Topic

Civil Laws

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They concern with wrongs, actions or violations by private persons against other individuals or companies, organizations and government. The major aim is to claim for damages and compensation.

Civil process in Uganda are administered under the Civil Procedure Act of 1929 and the Civil Procedure Rules.

Defamation law is both applied under penal and civil law

Defamation is defined by the law as:

  1. Definition of defamatory matter.

Defamatory matter is matter likely to injure the reputation of any person by exposing that person to hatred, contempt or ridicule, or likely to damage any person in his or her profession or trade by an injury to his or her reputation.

It is immaterial whether at the time of the publication of the defamatory matter the person concerning whom such matter is published is living or dead.

No prosecution for the publication of defamatory matter concerning a dead person shall be instituted without the consent of the Director of Public Prosecutions.

  1. Definition of publication

A person publishes a libel if he causes the print, writing, painting, effigy or other means by which the defamatory matter is conveyed to be so dealt with, either by exhibition, reading, recitation, description, delivery or otherwise, that the defamatory meaning thereof becomes known or is likely to become known to either the person defamed or any other person.

It is not necessary for libel that a defamatory meaning should be directly or completely expressed, and it suffices if such meaning and its application to the person alleged to be defamed can be collected either from the alleged libel itself or from any extrinsic circumstances or partly by the one and partly by the other means.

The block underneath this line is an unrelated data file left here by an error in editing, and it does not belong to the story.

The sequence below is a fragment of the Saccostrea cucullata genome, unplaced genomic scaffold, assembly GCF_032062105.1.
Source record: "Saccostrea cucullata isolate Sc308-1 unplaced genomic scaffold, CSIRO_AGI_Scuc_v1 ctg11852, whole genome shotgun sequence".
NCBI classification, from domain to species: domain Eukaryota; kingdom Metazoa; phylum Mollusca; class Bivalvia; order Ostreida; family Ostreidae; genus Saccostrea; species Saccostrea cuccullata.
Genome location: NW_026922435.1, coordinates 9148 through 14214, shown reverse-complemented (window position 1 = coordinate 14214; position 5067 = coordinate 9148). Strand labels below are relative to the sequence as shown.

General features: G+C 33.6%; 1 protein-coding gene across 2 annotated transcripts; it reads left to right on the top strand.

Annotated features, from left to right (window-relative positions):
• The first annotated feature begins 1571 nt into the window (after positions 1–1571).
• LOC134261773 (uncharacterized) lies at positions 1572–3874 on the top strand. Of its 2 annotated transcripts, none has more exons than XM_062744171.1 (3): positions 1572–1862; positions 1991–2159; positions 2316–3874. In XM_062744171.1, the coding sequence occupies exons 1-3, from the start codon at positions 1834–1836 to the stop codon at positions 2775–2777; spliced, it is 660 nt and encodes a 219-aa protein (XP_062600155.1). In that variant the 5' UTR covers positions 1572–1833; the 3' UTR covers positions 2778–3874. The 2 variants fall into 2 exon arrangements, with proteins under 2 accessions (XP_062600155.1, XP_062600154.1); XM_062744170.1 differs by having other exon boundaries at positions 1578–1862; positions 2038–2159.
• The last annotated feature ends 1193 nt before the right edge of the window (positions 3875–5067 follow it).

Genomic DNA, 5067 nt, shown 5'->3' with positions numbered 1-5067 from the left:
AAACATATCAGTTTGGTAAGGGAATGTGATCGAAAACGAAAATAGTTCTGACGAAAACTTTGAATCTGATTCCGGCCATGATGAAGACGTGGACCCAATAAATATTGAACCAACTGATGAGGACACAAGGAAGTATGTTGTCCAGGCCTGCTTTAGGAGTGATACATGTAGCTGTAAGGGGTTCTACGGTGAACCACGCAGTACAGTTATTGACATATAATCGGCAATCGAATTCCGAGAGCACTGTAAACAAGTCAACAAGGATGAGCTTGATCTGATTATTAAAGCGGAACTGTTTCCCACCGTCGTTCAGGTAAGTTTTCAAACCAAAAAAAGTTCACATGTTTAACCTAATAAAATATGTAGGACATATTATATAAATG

1. Definition of unlawful publication.

Any publication of defamatory matter concerning a person is unlawful within the meaning of this Chapter, unless—the matter is true and it was for the public benefit that it should be published; or it is privileged on one of the grounds mentioned in this Chapter.

  1. Absolute privilege of defamatory matter.

(1) The publication of defamatory matter is absolutely privileged, and no person shall in any circumstances be liable to punishment under this Code in respect of such publication, in any of the following cases—

ü  If the matter is published by the President, the Government or Parliament;

ü  If the matter is published in Parliament by the Government or by any member of that Parliament or by the Speaker;

ü  If the matter is published by order of the President or the Government;

ü  If the matter is published concerning a person subject to military, naval or air force discipline for the time being, and relates to his or her conduct as a person subject to such discipline, and is published by some person having authority over him or her in respect of such conduct, and to some person having authority over him or her in respect of such conduct;

ü  If the matter is published in the course of any judicial proceedings by a person taking part in them as a judge, magistrate, commissioner, advocate, assessor, juror, witness or party to the proceedings;

ü  If the matter published is in fact a fair report of anything said, done or published in Parliament; or

ü  If the person publishing the matter is legally bound to publish it.

(2) Where a publication is absolutely privileged, it is immaterial for the purposes of this Chapter whether the matter is true or false, and whether it is or is not known or believed to be false and whether it is or is not published in good faith; but nothing in this section shall exempt a person from any liability to punishment under any other Chapter of this Code or under any other written law in force in Uganda.

 

  1. Conditional privilege of defamatory matter.

The publication of defamatory matter is privileged if it is published in good faith and—